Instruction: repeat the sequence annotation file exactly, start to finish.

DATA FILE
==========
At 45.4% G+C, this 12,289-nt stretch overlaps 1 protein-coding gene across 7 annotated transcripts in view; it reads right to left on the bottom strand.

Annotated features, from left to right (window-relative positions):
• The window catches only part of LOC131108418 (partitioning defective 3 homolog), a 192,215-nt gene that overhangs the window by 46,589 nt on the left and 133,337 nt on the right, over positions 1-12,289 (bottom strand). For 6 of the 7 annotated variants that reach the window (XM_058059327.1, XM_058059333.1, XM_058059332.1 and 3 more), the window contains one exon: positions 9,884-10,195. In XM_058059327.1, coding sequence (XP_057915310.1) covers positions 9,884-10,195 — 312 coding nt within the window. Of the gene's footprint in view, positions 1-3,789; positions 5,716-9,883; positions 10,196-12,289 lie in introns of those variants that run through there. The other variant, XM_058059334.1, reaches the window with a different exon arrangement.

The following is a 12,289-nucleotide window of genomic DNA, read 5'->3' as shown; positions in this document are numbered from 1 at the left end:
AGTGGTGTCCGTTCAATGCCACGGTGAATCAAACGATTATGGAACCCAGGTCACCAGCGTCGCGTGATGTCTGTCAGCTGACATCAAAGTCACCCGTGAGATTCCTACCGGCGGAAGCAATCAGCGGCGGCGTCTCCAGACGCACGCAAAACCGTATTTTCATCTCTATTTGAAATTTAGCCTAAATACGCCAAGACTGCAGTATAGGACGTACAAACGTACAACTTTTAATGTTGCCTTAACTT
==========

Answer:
At 45.4% G+C, this 12,289-nt stretch overlaps 1 protein-coding gene across 7 annotated transcripts in view; it reads right to left on the bottom strand.

Annotated features, from left to right (window-relative positions):
• The window catches only part of LOC131108418 (partitioning defective 3 homolog), a 192,215-nt gene that overhangs the window by 46,589 nt on the left and 133,337 nt on the right, over positions 1-12,289 (bottom strand). For 6 of the 7 annotated variants that reach the window (XM_058059327.1, XM_058059333.1, XM_058059332.1 and 3 more), the window contains one exon: positions 9,884-10,195. In XM_058059327.1, coding sequence (XP_057915310.1) covers positions 9,884-10,195 — 312 coding nt within the window. Of the gene's footprint in view, positions 1-3,789; positions 5,716-9,883; positions 10,196-12,289 lie in introns of those variants that run through there. The other variant, XM_058059334.1, reaches the window with a different exon arrangement.

The following is a 12,289-nucleotide window of genomic DNA, read 5'->3' as shown; positions in this document are numbered from 1 at the left end:
AGTGGTGTCCGTTCAATGCCACGGTGAATCAAACGATTATGGAACCCAGGTCACCAGCGTCGCGTGATGTCTGTCAGCTGACATCAAAGTCACCCGTGAGATTCCTACCGGCGGAAGCAATCAGCGGCGGCGTCTCCAGACGCACGCAAAACCGTATTTTCATCTCTATTTGAAATTTAGCCTAAATACGCCAAGACTGCAGTATAGGACGTACAAACGTACAACTTTTAATGTTGCCTTAACTT